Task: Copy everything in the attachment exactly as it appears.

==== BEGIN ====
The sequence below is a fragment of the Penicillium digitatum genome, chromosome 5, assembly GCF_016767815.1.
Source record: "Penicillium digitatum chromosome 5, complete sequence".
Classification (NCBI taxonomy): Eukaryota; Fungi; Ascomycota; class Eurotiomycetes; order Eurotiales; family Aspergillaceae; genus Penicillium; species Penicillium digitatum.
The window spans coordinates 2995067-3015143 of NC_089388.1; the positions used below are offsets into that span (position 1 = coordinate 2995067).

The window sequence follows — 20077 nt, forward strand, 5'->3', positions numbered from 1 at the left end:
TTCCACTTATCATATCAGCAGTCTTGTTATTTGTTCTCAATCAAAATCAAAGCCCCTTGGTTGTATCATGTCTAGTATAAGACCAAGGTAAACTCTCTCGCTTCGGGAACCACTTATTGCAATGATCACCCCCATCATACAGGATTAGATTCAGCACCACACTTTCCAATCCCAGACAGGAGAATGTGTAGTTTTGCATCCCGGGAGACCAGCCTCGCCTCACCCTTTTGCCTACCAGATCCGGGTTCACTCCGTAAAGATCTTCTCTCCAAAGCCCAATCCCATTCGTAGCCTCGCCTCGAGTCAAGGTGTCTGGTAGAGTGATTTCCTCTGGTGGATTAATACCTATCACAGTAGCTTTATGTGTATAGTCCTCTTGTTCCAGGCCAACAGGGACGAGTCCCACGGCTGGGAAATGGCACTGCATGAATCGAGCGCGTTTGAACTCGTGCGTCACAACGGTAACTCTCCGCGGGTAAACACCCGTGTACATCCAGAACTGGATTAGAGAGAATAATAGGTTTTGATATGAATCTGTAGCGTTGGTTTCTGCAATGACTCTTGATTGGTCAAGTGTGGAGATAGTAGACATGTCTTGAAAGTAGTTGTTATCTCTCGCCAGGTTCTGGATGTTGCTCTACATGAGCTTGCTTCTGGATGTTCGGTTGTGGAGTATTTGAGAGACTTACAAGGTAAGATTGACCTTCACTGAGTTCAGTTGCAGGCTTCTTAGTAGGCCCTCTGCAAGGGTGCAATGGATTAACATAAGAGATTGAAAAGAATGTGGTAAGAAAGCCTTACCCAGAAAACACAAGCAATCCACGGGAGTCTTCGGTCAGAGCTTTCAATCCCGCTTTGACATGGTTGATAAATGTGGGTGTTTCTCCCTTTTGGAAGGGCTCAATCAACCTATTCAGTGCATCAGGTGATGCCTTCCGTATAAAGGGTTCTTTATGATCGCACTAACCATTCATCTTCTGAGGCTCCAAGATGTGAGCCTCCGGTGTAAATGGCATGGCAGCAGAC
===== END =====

The sequence below is a fragment of the Penicillium digitatum genome, chromosome 5, assembly GCF_016767815.1.
Source record: "Penicillium digitatum chromosome 5, complete sequence".
Classification (NCBI taxonomy): Eukaryota; Fungi; Ascomycota; class Eurotiomycetes; order Eurotiales; family Aspergillaceae; genus Penicillium; species Penicillium digitatum.
The window spans coordinates 2995067-3015143 of NC_089388.1; the positions used below are offsets into that span (position 1 = coordinate 2995067).

The window sequence follows — 20077 nt, forward strand, 5'->3', positions numbered from 1 at the left end:
TTCCACTTATCATATCAGCAGTCTTGTTATTTGTTCTCAATCAAAATCAAAGCCCCTTGGTTGTATCATGTCTAGTATAAGACCAAGGTAAACTCTCTCGCTTCGGGAACCACTTATTGCAATGATCACCCCCATCATACAGGATTAGATTCAGCACCACACTTTCCAATCCCAGACAGGAGAATGTGTAGTTTTGCATCCCGGGAGACCAGCCTCGCCTCACCCTTTTGCCTACCAGATCCGGGTTCACTCCGTAAAGATCTTCTCTCCAAAGCCCAATCCCATTCGTAGCCTCGCCTCGAGTCAAGGTGTCTGGTAGAGTGATTTCCTCTGGTGGATTAATACCTATCACAGTAGCTTTATGTGTATAGTCCTCTTGTTCCAGGCCAACAGGGACGAGTCCCACGGCTGGGAAATGGCACTGCATGAATCGAGCGCGTTTGAACTCGTGCGTCACAACGGTAACTCTCCGCGGGTAAACACCCGTGTACATCCAGAACTGGATTAGAGAGAATAATAGGTTTTGATATGAATCTGTAGCGTTGGTTTCTGCAATGACTCTTGATTGGTCAAGTGTGGAGATAGTAGACATGTCTTGAAAGTAGTTGTTATCTCTCGCCAGGTTCTGGATGTTGCTCTACATGAGCTTGCTTCTGGATGTTCGGTTGTGGAGTATTTGAGAGACTTACAAGGTAAGATTGACCTTCACTGAGTTCAGTTGCAGGCTTCTTAGTAGGCCCTCTGCAAGGGTGCAATGGATTAACATAAGAGATTGAAAAGAATGTGGTAAGAAAGCCTTACCCAGAAAACACAAGCAATCCACGGGAGTCTTCGGTCAGAGCTTTCAATCCCGCTTTGACATGGTTGATAAATGTGGGTGTTTCTCCCTTTTGGAAGGGCTCAATCAACCTATTCAGTGCATCAGGTGATGCCTTCCGTATAAAGGGTTCTTTATGATCGCACTAACCATTCATCTTCTGAGGCTCCAAGATGTGAGCCTCCGGTGTAAATGGCATGGCAGCAGAC